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Believer Now Accepting Classifieds

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Say you want to rant somewhere it’ll be seen. Or send a love letter, publicly. Or write short, realistic fiction in the form of ads about how your grandmother has been captured by neo-Nazi zombies demanding a large vat of non-kosher, organ-based meats in return for her safety.

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The Literary Underground

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Raphael Allison, at Guernica, fuses together his experience at this year’s MLA conference in Chicago with the subculture of the modernists in order to discuss the “crisis in the humanities”:

Mods and literary academics are caught between the allure of wildness, ingenuity, and nonconformity and the desire for some sort of stability, recognition, and achievement.

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A Journey to the Center of the Literary Canon

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In the Weekly Standard, Algis Valiunas debates the literary legacy of Jules Verne.

“William Butcher, the foremost English Verne scholar, boasts that his man is “the world’s most translated writer, the best-seller of all time, the only popular writer to have increased in popularity over more than a century.” Yet in the next breath the enthusiast bleats that too few know that Verne, in fact, reigns supreme in worldwide popularity and that all too few serious persons realize how serious Verne really is.

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Bill Murray and Me

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Always first aware not of the naked feeling itself but of the best way to phrase the feeling so as to avoid verbal repetition, you come to think of emotions as belonging to other people, being the world’s happy property and not yours—not really yours except by way of disingenuous circumlocution.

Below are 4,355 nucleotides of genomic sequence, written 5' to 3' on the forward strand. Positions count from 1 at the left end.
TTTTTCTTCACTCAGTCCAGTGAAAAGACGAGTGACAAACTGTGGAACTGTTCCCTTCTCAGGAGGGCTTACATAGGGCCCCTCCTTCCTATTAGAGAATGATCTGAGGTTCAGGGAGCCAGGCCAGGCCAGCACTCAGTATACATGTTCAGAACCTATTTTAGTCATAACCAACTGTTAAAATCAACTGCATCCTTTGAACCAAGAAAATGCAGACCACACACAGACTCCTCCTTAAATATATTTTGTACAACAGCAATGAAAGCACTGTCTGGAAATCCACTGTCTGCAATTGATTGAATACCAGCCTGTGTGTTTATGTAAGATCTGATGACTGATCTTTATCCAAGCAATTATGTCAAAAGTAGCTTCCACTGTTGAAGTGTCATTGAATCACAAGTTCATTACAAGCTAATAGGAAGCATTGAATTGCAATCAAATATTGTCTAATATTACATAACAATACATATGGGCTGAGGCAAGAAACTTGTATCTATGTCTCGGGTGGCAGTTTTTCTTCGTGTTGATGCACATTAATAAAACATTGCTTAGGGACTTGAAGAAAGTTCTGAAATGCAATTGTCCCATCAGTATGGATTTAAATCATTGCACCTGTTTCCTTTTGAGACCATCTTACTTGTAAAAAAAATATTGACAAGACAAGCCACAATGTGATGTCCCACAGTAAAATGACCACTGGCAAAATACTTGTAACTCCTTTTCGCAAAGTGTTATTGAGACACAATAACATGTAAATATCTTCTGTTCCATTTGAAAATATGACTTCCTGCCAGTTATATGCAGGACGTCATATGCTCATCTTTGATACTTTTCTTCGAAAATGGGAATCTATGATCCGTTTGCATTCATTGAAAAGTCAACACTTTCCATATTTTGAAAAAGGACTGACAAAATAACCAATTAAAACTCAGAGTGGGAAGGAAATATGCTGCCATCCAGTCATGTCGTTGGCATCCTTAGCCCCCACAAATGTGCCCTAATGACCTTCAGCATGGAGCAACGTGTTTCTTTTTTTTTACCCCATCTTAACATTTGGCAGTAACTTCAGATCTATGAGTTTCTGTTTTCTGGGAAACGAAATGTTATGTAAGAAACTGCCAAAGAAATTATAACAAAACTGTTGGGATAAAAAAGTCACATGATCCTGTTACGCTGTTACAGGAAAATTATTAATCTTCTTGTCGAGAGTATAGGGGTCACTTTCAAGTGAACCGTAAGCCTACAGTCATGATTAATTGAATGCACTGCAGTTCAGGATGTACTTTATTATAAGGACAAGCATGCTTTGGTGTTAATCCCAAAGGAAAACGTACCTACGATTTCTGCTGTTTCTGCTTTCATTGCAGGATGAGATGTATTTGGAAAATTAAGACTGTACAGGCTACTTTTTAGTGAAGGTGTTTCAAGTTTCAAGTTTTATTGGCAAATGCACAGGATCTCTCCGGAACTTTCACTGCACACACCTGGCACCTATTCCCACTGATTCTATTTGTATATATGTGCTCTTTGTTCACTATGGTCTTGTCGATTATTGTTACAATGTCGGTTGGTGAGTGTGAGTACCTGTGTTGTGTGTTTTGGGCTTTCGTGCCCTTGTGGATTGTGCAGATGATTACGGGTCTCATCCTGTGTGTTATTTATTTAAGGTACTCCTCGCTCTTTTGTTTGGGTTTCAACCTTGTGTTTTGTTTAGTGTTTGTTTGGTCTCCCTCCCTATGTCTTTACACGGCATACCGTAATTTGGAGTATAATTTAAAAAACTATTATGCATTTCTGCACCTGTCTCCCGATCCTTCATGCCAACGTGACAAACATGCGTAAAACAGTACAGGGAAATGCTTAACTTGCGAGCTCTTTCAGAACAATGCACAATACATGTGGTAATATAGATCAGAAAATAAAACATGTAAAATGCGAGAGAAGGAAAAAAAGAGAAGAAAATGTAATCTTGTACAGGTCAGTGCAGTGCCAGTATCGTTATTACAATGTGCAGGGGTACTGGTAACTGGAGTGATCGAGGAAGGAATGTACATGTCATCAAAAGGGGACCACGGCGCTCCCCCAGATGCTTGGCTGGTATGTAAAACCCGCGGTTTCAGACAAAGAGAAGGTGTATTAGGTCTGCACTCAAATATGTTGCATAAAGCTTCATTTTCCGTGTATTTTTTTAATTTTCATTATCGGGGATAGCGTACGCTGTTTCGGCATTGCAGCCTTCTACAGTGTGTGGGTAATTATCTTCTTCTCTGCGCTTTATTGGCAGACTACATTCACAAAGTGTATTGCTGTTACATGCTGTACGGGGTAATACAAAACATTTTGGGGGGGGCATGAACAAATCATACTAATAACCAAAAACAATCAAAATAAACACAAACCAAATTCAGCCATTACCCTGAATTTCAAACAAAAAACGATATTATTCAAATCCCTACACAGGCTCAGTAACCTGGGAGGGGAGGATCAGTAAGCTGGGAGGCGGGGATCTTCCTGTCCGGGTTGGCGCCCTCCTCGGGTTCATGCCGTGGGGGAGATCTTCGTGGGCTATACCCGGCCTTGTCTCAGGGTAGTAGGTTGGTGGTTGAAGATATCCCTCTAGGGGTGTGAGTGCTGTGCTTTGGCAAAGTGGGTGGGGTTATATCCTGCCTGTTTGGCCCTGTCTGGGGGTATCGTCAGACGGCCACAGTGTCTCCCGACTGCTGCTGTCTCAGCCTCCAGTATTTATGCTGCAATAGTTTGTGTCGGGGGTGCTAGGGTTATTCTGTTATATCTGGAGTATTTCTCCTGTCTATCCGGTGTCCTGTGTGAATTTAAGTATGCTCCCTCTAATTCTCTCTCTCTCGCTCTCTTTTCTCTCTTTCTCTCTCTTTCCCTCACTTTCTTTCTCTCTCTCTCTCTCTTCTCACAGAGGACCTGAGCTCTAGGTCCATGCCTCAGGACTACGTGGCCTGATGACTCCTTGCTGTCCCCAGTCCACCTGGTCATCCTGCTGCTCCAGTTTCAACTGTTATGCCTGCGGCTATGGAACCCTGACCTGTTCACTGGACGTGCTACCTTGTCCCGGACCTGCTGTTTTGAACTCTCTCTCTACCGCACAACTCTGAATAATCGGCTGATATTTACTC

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Song of the Day: “Baby What You Want Me To Do”

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The distinctive tone of influential blues man Jimmy Reid can be heard throughout modern rock music, from Z.Z. Top to The Rolling Stones. In his hit song “Baby What You Want Me To Do,” from 1959, he sings, “You got me doing what you want me / So baby why you want to let go.” The passion and the subtext behind the words—which were written by his wife—have gotten our attention.

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Notable Portland: 7/17–7/23

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Thursday 7/17: The Newer York magazine hosts PDX Literary Madhouse, a night of live music, readings, free Rorshach tests, and even a chance to have someone write you a fictional bio. Readings by Andry Valetine, Sidra Quin, Brad Garber, Erica Sklar, Michael Magnes, A.M.

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Word of the Day: Nubivagant

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(adj.) wandering through or amongst the clouds; moving through air; from the Latin nubes (“cloud”) and vagant (“wandering”), c. 1656.

I wandered lonely as a cloud
That floats on high o’er vales and hills,
When all at once I saw a crowd,
A host, of golden daffodils;
Beside the lake, beneath the trees,
Fluttering and dancing in the breeze.

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Rumpus Round-Up: The Fight to Unionize a Bookstore

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Late last month, employees of Book Culture, an independent New York City bookstore, voted to unionize. Five employees were promptly fired.